What 360 Feedback Tells You That Managers Cannot

by Kylee Stone Feb 10,2017

The People Strategy Leaders Podcast

with Srikant Chellappa, CEO

Here’s a scenario.

You are going to buy a new phone. You look up reviews, ask for opinions of others who have the same phone and compare the specs of the device to that of other devices. By doing all of these things, you get to weigh the good and bad against each other. As a bonus, it also helps you make an informed decision.

On the other hand, if you went ahead and bought a phone after only listening to one opinion, or reading one review, you are taking a chance. The phone could be good or bad. You cannot know because you’ve only heard or read information from one source.

Feedback works in the same way. When you hear feedback only from one source, it is rather limiting. When a manager is giving an employee feedback, they are giving feedback from their own perspective. And they might forget that a manager and employee have very different perspectives.

Evaluating employee performance through the medium of feedback is an important part of the workplace. It isn’t something that can be ignored. But which is the most effective way of reviewing an employee’s performance? The two options that are available to managers are performance reviews and 360-degree feedback. Both these processes have their pros and cons, but when used correctly, they can work wonders.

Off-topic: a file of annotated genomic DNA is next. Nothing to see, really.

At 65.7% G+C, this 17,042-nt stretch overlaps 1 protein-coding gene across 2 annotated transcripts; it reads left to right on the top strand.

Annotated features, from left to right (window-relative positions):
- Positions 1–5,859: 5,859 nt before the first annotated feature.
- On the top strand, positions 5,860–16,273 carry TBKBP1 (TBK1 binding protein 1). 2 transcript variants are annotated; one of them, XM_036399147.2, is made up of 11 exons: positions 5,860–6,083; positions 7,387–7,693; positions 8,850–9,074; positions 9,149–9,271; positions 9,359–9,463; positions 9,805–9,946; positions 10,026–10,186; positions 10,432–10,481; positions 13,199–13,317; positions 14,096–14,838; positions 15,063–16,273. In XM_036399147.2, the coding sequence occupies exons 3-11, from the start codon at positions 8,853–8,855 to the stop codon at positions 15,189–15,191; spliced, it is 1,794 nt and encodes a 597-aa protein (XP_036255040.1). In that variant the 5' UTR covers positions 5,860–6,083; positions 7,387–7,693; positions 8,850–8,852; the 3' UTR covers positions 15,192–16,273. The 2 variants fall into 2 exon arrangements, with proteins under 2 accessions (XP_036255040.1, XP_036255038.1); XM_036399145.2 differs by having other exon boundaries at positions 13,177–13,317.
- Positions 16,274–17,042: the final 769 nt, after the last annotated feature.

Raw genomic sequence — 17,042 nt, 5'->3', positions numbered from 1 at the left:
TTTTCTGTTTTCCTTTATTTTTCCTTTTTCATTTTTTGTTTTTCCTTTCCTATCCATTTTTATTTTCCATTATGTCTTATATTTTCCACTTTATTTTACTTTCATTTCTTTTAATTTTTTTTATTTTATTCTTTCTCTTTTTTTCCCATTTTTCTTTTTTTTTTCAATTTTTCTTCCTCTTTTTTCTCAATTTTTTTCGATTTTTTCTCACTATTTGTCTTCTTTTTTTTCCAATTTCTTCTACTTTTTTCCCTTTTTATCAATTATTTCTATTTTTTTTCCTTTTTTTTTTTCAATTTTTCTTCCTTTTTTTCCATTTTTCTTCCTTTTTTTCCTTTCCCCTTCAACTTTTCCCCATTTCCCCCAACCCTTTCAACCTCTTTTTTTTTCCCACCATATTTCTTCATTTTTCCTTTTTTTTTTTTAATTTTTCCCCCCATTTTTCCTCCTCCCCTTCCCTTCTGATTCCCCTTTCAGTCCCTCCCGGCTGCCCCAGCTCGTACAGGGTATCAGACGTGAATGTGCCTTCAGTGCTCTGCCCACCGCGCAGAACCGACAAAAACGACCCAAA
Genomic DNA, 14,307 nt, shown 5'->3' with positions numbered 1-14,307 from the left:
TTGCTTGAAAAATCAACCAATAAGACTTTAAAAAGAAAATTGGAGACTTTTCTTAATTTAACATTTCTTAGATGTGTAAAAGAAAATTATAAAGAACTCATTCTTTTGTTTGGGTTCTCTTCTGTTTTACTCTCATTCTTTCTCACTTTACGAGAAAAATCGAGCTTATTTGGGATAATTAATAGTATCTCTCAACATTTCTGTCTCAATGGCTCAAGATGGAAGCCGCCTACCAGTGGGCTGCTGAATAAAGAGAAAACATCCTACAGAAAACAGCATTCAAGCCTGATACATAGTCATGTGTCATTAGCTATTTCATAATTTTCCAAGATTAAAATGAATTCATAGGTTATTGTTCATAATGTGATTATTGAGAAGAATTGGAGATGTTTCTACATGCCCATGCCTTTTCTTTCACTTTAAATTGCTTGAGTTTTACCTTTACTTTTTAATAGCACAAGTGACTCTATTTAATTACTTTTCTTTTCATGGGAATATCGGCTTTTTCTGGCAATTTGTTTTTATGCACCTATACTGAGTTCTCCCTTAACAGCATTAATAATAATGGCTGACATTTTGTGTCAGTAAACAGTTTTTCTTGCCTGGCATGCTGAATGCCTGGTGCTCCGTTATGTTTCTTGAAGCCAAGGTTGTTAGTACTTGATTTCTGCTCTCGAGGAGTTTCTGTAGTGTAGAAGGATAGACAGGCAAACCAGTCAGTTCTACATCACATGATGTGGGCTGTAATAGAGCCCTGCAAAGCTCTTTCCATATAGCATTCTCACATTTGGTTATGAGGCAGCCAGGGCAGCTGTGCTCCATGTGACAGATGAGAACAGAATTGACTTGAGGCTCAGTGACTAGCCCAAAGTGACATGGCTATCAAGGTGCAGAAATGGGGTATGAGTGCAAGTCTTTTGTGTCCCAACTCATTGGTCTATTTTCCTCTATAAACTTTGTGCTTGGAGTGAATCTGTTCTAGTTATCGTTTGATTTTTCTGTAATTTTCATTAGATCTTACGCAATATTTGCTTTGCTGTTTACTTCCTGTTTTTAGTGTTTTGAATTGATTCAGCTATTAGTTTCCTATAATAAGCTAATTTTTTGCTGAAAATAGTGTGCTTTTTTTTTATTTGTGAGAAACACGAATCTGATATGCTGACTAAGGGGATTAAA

A recent study by Software Advice asked a question based on the above premise:  do managers have enough insight to assess their employees?

The study surveyed around 300 employees based in the US and made a few illuminating discoveries.

Key findings from the survey:

  • Thirty-seven percent of employees say they have regular one-on-one meetings with their manager once a month or less.
  • Thirty-one percent of employees find one-on-one meetings with their manager minimally or not at all productive.
  • Nearly one in five employees (19 percent) are minimally or not at all confident that their managers have enough information to adequately assess their job performance.